Feeling sad, anxious, or depressed? There is no lab test for depression, but it affects almost one in six people in some stage of their lives. In fact, by 2014, roughly one in every eight Americans reported recently using antidepressants, according to a recent survey by U.S. Centers for Disease Control and Prevention. Greater mental health awareness is likely one factor in this use increase, that is, in the past, there were likely many undiagnosed cases. Still, antidepressants don’t work for everyone, and they don’t get to the root of the problem.

If you feel depressed, take a moment to look at what your body is doing. What position are you in right now? It’s likely that you’re slouched, head down, with your body curled inwards. As Tony Robbins says, you don’t get depressed, you do depressed.



Depression symptoms can vary, but it always results in living in a negative state. Instead of suffering, change your body and mind with positive, empowering rituals that make for a feedback loop that brings you up, not takes you down.

What are your options for overcoming depression? A host of treatments exist, and they all have one thing in common: for all the research and studies performed, we only know a tiny bit about why brain chemistry works the way it does. What we do know for sure is that your mind-body connection is a huge determiner for whether you live in a beautiful state or a negative state. Here are some strategies to battle depression symptoms and win:



Change your body and you change your mood. Exercise is a great way to naturally improve your mood, releasing endorphins and improving overall mental health. But changing your body can be as simple as lifting your chest. Seriously; Tony does this exercise in his seminars all the time, and you can try it right now. Stand up normally. Now lift your sternum just a little higher; there’s a point where you’ll start to feel powerful and confident. Now depress your chest and start to round your back; can you feel the difference? You can play with lifting your sternum and ribs even higher, but hold the position for a few moments. See what happens to your mood.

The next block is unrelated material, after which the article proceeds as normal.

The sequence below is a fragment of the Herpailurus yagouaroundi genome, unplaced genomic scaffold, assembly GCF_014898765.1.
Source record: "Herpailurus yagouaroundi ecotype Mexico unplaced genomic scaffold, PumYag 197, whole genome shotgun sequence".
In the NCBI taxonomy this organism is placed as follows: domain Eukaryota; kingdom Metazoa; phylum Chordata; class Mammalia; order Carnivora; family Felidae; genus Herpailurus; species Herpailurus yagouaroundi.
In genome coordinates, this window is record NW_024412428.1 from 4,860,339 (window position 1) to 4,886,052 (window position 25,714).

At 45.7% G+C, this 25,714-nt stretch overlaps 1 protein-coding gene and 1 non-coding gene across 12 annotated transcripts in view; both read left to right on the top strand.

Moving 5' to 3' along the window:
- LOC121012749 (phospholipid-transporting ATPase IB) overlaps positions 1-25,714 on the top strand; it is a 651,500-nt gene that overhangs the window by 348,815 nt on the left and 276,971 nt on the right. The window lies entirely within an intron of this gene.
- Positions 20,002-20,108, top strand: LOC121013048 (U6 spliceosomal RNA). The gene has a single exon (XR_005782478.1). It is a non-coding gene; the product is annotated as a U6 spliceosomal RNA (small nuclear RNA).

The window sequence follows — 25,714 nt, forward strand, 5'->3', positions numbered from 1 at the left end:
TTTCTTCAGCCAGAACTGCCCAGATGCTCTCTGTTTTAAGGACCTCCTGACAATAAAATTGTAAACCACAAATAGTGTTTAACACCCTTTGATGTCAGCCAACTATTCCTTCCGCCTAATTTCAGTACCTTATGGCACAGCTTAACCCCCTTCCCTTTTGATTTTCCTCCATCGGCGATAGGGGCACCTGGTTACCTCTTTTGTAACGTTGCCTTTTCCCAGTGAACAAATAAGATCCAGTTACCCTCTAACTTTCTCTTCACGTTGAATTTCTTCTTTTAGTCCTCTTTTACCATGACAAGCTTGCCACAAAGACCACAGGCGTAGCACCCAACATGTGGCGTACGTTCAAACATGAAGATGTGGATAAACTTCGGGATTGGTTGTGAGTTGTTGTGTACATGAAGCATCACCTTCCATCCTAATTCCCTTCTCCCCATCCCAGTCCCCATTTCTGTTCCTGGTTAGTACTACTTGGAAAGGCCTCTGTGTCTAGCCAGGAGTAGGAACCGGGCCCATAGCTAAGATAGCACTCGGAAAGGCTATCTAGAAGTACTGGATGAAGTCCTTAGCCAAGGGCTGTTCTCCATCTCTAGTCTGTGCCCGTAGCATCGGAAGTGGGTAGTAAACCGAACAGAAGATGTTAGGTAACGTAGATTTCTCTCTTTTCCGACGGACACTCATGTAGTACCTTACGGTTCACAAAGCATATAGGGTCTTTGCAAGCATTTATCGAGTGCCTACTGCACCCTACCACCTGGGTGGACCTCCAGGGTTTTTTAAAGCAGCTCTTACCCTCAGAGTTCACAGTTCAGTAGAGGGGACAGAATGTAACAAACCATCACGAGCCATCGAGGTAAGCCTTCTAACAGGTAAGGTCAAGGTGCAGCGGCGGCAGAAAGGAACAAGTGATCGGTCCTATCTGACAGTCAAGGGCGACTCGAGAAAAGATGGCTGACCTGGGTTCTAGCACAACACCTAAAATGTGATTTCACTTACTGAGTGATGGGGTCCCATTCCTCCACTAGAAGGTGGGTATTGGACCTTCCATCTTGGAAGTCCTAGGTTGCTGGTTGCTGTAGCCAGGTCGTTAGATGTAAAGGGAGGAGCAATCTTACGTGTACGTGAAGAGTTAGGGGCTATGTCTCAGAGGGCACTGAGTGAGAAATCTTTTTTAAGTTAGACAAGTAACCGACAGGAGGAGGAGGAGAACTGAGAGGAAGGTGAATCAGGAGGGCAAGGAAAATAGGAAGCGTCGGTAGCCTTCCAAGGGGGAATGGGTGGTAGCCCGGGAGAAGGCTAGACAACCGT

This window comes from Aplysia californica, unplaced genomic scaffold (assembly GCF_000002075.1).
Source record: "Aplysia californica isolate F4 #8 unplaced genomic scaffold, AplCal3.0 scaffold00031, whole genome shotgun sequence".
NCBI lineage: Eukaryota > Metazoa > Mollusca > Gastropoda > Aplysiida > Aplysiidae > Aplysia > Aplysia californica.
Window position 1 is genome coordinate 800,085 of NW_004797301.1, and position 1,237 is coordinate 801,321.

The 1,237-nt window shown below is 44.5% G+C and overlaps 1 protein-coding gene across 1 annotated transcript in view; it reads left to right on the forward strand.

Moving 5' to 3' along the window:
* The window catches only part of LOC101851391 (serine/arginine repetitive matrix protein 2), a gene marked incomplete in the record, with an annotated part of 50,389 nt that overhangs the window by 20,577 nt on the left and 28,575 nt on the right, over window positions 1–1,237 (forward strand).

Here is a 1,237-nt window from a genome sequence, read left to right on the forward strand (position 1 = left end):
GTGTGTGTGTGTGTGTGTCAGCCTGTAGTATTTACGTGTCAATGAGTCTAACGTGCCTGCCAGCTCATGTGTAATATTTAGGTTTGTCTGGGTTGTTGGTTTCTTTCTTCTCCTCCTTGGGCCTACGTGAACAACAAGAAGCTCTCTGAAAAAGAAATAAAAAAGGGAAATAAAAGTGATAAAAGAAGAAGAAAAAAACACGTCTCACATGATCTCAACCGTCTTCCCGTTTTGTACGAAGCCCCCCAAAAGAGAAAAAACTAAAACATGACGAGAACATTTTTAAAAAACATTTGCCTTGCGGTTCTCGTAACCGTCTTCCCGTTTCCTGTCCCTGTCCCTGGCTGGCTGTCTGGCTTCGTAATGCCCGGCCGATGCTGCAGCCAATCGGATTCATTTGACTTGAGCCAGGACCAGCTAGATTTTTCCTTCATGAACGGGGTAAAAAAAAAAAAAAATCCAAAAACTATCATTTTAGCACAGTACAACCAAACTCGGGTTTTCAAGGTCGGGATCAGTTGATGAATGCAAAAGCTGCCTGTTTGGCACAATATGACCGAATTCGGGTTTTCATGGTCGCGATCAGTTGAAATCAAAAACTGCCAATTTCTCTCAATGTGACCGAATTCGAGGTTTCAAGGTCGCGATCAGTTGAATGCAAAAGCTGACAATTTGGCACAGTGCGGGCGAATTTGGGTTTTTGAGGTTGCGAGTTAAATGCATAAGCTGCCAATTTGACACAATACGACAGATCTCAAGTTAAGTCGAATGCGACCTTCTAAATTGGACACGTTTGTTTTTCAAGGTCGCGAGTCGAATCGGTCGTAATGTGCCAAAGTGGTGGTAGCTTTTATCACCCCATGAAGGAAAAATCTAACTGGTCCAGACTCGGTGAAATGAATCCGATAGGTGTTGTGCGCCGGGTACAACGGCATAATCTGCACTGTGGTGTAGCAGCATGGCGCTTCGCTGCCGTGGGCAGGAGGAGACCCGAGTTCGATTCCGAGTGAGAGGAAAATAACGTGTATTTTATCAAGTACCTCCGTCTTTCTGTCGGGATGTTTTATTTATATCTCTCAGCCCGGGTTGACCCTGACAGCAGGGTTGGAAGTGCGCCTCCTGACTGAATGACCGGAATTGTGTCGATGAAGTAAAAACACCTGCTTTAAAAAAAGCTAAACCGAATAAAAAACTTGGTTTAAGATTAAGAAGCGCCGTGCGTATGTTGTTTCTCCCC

Feeling more confident and in control? It just took a few inches in how you held your body to make that happen. Symptoms of depression can make it feel like you’ll never be happy again, but you can train yourself to be wired for the emotions and state of being you want. Start making a positive feedback loop with energy and you can begin to take charge of your emotions.



Depression often takes away structure in people’s lives. A routine provides stability and certainty even when the world looks bleak. Even better? Avoid training yourself to be frustrated and stressed out. Instead, try empowering daily rituals like priming as a way to focus and recenter.





Cognitive behavioral therapy (CBT) focuses on breaking patterns in how you perceive the world around you. Patterns can be as simple as the words you use when talking about yourself and how you feel. Change your negative self-talk with empowering words. Transforming your vocabulary is another way to change your state of being. The biochemical effect of feeling “devastated” or “crushed” is much more negative than “disappointed.” Remember: the words we attach to our experiences become our experience.



It’s important to be connected with other people when you have depression symptoms, but Facebook and other social media sites make us feel worse, not better. Even the hunched-over position we use to look at our phones makes us feel down. Instead of scrolling through status updates, go outside for a short walk in the sun; your spirits will instantly lift.





Depression is serious. With all the resources out there, just knowing where to start can be overwhelming. If you think you may have a medical emergency, call your doctor or emergency services immediately.
If you or any other person has a medical concern, you should consult with your health care provider or seek other professional medical treatment. Never disregard professional medical advice or delay in seeking it because of something that have read on this blog or in any linked materials.

The opinions and views expressed on this blog and website have no relation to those of any academic, hospital, health practice or other institution.